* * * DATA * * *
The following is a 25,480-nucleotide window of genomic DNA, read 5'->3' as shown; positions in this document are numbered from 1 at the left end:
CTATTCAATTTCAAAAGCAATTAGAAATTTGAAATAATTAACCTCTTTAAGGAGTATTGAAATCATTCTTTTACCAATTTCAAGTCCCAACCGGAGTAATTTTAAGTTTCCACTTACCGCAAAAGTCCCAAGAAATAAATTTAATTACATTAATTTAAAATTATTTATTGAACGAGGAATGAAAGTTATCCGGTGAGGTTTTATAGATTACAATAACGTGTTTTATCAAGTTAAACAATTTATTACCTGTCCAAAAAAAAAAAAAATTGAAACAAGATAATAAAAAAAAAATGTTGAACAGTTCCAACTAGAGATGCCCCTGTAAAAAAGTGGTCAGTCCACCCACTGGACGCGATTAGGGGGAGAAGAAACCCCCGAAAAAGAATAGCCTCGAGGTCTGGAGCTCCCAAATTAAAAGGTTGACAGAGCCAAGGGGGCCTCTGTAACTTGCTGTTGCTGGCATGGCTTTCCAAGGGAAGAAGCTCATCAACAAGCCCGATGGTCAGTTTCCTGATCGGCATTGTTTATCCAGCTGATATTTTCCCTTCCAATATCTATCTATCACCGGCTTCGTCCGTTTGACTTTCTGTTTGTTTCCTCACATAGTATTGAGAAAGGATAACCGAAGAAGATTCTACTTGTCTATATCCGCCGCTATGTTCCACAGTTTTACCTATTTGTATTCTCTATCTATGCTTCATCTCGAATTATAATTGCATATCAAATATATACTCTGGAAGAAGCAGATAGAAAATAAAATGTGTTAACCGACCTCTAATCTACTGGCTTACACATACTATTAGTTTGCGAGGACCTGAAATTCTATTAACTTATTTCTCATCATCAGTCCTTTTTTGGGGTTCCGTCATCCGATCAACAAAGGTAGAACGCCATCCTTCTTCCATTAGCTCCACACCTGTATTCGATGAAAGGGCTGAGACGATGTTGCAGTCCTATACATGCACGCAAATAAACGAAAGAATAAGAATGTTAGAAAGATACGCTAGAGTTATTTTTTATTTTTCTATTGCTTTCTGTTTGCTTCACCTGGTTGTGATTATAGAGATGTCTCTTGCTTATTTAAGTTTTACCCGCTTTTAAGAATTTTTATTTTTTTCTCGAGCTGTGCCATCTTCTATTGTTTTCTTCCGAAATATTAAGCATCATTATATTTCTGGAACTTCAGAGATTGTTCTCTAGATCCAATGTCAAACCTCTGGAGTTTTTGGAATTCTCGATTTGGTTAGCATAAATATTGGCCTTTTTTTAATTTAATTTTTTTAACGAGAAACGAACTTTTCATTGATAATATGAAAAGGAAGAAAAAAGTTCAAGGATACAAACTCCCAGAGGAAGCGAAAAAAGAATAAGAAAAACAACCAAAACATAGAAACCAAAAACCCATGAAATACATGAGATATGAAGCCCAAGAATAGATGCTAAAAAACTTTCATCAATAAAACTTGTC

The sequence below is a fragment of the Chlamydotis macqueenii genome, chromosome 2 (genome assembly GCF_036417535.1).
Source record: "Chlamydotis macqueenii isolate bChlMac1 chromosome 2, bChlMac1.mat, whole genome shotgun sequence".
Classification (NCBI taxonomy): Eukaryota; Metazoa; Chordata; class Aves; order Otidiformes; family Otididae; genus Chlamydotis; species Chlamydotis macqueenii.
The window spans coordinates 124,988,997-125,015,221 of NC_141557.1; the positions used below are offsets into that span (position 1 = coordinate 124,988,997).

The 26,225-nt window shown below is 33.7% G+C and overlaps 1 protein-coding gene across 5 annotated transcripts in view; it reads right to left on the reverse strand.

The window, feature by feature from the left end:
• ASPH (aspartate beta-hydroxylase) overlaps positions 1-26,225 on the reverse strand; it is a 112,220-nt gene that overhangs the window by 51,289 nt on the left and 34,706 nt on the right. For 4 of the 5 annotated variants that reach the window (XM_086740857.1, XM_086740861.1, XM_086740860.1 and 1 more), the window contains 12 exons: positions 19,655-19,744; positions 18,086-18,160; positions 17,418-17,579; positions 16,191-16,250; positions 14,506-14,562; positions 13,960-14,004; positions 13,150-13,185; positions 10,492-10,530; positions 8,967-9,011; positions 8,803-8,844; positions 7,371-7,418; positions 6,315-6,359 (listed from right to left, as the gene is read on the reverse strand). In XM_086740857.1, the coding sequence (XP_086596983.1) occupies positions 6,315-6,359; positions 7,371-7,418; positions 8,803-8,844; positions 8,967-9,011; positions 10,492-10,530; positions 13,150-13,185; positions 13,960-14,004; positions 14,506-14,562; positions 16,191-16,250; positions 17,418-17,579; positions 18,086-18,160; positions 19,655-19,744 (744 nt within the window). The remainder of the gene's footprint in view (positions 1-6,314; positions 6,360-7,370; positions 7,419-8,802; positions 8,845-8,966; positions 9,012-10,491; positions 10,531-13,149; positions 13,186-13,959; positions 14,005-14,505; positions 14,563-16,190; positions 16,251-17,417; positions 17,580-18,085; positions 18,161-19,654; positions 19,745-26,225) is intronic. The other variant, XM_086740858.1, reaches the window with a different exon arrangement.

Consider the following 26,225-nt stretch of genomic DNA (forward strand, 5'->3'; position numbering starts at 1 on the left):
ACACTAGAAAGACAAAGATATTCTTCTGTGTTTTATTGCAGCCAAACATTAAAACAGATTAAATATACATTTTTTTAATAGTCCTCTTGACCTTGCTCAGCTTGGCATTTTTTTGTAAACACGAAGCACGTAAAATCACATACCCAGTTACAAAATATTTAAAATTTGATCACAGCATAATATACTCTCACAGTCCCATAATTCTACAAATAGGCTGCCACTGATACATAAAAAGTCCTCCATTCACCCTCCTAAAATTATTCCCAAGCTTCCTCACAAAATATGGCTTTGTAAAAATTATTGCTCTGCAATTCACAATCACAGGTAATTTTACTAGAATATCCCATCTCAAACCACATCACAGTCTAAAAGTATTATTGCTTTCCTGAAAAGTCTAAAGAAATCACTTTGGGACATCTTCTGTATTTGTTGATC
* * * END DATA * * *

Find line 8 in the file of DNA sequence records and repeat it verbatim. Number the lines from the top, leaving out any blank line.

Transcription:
The window, feature by feature from the left end: